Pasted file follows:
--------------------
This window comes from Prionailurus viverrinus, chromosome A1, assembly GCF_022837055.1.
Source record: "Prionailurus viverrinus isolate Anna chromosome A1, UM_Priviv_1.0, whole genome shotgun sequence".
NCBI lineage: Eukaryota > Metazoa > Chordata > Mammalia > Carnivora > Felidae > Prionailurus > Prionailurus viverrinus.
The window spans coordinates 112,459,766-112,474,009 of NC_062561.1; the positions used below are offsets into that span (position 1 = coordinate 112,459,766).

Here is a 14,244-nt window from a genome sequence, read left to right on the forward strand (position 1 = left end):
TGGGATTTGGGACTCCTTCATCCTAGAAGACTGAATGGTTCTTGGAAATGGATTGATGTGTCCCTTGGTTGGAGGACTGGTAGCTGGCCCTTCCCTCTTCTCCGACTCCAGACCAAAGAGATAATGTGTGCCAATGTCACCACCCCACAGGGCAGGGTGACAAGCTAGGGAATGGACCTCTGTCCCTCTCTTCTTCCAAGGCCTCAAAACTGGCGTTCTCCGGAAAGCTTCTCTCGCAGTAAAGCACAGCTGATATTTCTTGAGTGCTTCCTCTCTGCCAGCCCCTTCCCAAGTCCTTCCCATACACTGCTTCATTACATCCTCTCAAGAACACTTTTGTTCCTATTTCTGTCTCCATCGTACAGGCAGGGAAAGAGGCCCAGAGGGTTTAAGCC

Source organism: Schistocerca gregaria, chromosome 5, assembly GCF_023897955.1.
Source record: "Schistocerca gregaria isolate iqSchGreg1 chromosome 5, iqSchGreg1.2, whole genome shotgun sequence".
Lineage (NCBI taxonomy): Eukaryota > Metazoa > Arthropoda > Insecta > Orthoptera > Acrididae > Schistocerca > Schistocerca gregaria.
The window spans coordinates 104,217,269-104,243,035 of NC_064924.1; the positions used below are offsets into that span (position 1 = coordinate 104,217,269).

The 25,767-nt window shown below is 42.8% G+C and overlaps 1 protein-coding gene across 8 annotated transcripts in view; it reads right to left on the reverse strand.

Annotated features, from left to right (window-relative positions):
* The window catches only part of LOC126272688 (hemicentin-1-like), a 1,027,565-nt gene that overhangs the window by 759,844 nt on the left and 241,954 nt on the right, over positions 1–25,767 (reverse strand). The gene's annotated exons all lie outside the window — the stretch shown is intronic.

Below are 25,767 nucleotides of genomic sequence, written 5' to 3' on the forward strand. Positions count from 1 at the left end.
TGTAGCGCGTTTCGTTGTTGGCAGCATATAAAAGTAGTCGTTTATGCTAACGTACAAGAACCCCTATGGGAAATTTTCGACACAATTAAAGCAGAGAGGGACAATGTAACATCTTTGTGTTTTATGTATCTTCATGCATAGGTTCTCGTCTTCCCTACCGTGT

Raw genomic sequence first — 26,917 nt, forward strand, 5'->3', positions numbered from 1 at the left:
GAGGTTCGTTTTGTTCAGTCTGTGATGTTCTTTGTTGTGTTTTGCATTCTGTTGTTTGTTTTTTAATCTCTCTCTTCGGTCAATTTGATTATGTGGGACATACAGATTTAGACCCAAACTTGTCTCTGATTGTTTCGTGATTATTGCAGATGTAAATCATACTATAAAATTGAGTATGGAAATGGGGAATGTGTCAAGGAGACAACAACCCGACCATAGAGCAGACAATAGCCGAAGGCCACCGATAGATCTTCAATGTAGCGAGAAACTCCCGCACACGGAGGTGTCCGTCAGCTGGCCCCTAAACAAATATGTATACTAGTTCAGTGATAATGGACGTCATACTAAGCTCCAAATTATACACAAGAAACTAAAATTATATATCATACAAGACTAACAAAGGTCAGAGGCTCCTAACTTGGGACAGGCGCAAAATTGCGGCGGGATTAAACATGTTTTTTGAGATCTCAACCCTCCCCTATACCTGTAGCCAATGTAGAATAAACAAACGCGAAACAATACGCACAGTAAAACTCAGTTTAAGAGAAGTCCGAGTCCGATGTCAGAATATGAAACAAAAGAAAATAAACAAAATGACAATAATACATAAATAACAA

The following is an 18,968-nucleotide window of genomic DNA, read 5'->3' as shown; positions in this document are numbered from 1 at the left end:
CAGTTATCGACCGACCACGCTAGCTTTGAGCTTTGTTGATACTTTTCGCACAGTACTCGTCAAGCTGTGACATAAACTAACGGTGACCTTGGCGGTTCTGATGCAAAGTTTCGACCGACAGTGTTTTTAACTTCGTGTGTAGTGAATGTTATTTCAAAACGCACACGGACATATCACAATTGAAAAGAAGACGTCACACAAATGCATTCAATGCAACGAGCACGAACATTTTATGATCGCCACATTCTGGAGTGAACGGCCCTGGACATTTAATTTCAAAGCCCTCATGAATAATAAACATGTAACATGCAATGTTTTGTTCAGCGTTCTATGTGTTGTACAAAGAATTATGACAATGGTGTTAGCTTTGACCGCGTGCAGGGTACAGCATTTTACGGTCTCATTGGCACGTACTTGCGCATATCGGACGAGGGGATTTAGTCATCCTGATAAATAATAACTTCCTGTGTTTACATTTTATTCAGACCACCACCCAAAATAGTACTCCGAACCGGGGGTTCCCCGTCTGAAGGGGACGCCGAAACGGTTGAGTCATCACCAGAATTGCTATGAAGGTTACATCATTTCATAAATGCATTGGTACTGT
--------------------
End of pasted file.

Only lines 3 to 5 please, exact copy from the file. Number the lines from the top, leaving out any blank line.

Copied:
NCBI lineage: Eukaryota > Metazoa > Chordata > Mammalia > Carnivora > Felidae > Prionailurus > Prionailurus viverrinus.
The window spans coordinates 112,459,766-112,474,009 of NC_062561.1; the positions used below are offsets into that span (position 1 = coordinate 112,459,766).

Here is a 14,244-nt window from a genome sequence, read left to right on the forward strand (position 1 = left end):